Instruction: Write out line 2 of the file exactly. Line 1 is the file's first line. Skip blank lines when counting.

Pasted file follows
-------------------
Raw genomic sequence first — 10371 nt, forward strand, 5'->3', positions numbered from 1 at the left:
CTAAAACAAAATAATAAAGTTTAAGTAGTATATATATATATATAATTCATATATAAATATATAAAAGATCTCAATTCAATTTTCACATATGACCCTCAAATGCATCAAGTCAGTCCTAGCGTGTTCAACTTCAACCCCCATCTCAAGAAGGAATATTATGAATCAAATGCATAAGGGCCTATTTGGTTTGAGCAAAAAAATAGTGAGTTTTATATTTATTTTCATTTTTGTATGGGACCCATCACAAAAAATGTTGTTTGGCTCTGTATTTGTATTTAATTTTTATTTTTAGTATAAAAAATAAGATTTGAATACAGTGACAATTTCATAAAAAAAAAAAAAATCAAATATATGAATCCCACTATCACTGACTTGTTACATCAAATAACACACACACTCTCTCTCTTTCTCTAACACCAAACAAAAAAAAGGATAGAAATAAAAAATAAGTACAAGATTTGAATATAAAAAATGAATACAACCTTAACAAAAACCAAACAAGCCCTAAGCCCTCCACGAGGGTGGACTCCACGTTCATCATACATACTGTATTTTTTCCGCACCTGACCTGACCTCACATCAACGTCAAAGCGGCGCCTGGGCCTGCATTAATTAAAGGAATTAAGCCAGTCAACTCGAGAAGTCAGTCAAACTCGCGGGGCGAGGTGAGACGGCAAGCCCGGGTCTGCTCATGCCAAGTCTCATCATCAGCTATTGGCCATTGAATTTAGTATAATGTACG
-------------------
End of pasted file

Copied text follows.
CTAAAACAAAATAATAAAGTTTAAGTAGTATATATATATATATAATTCATATATAAATATATAAAAGATCTCAATTCAATTTTCACATATGACCCTCAAATGCATCAAGTCAGTCCTAGCGTGTTCAACTTCAACCCCCATCTCAAGAAGGAATATTATGAATCAAATGCATAAGGGCCTATTTGGTTTGAGCAAAAAAATAGTGAGTTTTATATTTATTTTCATTTTTGTATGGGACCCATCACAAAAAATGTTGTTTGGCTCTGTATTTGTATTTAATTTTTATTTTTAGTATAAAAAATAAGATTTGAATACAGTGACAATTTCATAAAAAAAAAAAAAATCAAATATATGAATCCCACTATCACTGACTTGTTACATCAAATAACACACACACTCTCTCTCTTTCTCTAACACCAAACAAAAAAAAGGATAGAAATAAAAAATAAGTACAAGATTTGAATATAAAAAATGAATACAACCTTAACAAAAACCAAACAAGCCCTAAGCCCTCCACGAGGGTGGACTCCACGTTCATCATACATACTGTATTTTTTCCGCACCTGACCTGACCTCACATCAACGTCAAAGCGGCGCCTGGGCCTGCATTAATTAAAGGAATTAAGCCAGTCAACTCGAGAAGTCAGTCAAACTCGCGGGGCGAGGTGAGACGGCAAGCCCGGGTCTGCTCATGCCAAGTCTCATCATCAGCTATTGGCCATTGAATTTAGTATAATGTACG